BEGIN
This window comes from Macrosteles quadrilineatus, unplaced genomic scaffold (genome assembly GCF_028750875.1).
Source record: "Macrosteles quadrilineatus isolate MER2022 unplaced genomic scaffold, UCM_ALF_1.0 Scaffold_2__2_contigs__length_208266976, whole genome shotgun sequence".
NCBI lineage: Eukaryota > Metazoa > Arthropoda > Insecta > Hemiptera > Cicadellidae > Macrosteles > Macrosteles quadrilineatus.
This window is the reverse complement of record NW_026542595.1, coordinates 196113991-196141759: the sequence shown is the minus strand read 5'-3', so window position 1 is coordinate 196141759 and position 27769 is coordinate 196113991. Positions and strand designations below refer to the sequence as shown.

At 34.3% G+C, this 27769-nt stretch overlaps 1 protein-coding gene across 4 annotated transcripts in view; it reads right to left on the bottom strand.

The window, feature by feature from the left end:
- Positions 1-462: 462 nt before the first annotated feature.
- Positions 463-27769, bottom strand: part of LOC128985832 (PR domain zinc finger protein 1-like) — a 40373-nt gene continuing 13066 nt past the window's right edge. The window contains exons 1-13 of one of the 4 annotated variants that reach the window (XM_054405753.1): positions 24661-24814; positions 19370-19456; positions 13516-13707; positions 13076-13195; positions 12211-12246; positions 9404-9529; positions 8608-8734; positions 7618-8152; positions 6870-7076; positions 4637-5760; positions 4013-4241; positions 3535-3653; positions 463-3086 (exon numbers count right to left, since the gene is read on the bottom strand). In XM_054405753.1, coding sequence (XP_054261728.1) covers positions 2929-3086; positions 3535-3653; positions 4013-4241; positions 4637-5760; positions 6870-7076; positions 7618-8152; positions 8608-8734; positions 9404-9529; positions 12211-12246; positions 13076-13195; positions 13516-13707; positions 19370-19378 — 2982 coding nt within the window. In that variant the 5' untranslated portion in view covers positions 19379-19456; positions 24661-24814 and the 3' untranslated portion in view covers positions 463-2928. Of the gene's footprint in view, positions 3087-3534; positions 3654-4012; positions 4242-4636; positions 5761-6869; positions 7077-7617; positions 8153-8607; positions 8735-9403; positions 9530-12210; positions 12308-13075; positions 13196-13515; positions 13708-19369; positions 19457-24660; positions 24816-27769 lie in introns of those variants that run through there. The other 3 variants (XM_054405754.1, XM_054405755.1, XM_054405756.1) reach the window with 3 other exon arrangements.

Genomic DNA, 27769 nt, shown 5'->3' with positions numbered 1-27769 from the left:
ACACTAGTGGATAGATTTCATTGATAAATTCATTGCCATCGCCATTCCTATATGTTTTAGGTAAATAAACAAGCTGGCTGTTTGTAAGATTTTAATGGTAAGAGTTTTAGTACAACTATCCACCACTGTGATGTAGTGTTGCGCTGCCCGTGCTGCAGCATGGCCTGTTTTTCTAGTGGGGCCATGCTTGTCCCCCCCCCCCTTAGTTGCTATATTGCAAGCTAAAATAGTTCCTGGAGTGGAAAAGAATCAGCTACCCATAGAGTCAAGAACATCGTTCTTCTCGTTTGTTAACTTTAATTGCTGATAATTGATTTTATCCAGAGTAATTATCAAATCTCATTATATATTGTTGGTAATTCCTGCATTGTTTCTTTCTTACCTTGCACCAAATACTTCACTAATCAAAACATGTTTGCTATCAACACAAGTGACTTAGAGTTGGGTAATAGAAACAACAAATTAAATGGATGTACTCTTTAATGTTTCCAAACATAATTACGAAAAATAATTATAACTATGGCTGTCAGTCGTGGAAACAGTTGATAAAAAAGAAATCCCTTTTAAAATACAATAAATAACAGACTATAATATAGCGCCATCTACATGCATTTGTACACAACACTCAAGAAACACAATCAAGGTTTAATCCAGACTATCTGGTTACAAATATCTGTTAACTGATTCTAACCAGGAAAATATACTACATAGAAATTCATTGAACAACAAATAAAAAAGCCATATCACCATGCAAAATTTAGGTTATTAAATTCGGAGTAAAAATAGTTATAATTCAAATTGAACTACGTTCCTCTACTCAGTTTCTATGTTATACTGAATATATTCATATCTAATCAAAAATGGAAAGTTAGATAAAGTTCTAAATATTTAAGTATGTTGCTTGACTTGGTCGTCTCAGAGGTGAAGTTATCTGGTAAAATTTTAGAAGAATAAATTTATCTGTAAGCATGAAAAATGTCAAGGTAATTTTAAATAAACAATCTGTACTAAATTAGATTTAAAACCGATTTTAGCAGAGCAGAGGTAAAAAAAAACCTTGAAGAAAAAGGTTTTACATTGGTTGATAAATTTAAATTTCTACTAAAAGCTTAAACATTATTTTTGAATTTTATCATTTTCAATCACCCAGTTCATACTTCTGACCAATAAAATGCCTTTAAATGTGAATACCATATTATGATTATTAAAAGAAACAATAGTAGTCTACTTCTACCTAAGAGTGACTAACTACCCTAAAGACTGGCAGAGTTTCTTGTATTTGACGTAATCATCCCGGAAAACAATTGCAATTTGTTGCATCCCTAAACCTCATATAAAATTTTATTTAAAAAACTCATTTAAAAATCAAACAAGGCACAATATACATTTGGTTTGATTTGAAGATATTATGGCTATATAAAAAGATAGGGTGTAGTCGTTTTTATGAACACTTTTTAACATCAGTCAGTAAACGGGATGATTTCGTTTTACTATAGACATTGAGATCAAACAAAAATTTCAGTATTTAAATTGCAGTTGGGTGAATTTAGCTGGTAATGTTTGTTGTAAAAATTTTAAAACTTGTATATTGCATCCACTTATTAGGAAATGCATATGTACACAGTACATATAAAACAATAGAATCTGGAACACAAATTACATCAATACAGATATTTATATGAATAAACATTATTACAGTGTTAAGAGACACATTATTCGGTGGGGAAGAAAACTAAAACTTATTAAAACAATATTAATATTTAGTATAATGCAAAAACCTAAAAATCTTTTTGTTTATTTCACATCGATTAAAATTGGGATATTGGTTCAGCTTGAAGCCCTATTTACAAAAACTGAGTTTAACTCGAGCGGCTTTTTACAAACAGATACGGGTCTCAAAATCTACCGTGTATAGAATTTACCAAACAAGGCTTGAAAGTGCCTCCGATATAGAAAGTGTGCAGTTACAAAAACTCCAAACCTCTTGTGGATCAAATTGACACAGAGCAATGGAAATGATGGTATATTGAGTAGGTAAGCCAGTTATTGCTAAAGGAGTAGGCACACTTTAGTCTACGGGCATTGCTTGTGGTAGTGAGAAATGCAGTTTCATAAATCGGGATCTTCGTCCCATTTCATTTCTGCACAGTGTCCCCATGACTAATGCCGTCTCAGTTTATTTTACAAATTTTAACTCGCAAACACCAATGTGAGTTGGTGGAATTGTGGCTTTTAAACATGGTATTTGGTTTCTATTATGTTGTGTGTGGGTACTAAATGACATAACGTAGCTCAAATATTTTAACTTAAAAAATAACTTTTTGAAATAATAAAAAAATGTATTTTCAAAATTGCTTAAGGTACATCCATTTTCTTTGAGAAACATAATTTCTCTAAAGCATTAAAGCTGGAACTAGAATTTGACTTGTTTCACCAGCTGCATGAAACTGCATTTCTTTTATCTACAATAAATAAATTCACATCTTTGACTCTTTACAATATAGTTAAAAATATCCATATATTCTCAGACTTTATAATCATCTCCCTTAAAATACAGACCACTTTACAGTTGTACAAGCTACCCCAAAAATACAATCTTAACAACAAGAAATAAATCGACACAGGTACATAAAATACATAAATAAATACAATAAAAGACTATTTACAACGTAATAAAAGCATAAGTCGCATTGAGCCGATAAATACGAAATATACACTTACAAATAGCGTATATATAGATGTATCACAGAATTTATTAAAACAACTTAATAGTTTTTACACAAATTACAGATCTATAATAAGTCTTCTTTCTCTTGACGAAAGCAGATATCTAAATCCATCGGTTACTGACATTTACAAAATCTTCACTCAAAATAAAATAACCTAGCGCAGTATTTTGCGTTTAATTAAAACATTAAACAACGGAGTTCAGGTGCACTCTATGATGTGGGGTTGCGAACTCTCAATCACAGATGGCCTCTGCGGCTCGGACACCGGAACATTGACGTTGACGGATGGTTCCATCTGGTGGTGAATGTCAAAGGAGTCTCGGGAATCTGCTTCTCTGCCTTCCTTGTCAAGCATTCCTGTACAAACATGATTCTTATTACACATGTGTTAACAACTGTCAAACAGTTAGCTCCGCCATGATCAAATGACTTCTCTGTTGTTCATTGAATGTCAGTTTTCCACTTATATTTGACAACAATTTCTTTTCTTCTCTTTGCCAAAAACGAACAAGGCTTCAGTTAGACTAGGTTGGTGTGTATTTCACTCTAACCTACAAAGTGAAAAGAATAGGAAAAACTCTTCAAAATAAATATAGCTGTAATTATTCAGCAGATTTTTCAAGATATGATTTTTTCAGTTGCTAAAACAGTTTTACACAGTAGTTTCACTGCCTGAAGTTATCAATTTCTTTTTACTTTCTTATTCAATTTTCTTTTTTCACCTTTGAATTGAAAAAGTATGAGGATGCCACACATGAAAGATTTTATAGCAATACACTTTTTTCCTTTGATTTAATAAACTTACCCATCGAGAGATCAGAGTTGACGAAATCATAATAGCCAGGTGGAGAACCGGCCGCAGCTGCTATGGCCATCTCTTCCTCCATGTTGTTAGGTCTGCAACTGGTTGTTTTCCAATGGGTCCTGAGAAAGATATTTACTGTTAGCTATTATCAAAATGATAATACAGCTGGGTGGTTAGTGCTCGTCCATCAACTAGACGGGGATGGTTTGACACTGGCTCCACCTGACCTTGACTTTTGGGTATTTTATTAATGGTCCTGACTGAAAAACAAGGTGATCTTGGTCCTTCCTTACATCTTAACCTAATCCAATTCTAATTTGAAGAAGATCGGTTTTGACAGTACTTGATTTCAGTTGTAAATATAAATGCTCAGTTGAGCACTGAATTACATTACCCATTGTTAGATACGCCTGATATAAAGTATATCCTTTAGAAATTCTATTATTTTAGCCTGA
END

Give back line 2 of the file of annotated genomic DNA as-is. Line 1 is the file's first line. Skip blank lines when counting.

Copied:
Source record: "Macrosteles quadrilineatus isolate MER2022 unplaced genomic scaffold, UCM_ALF_1.0 Scaffold_2__2_contigs__length_208266976, whole genome shotgun sequence".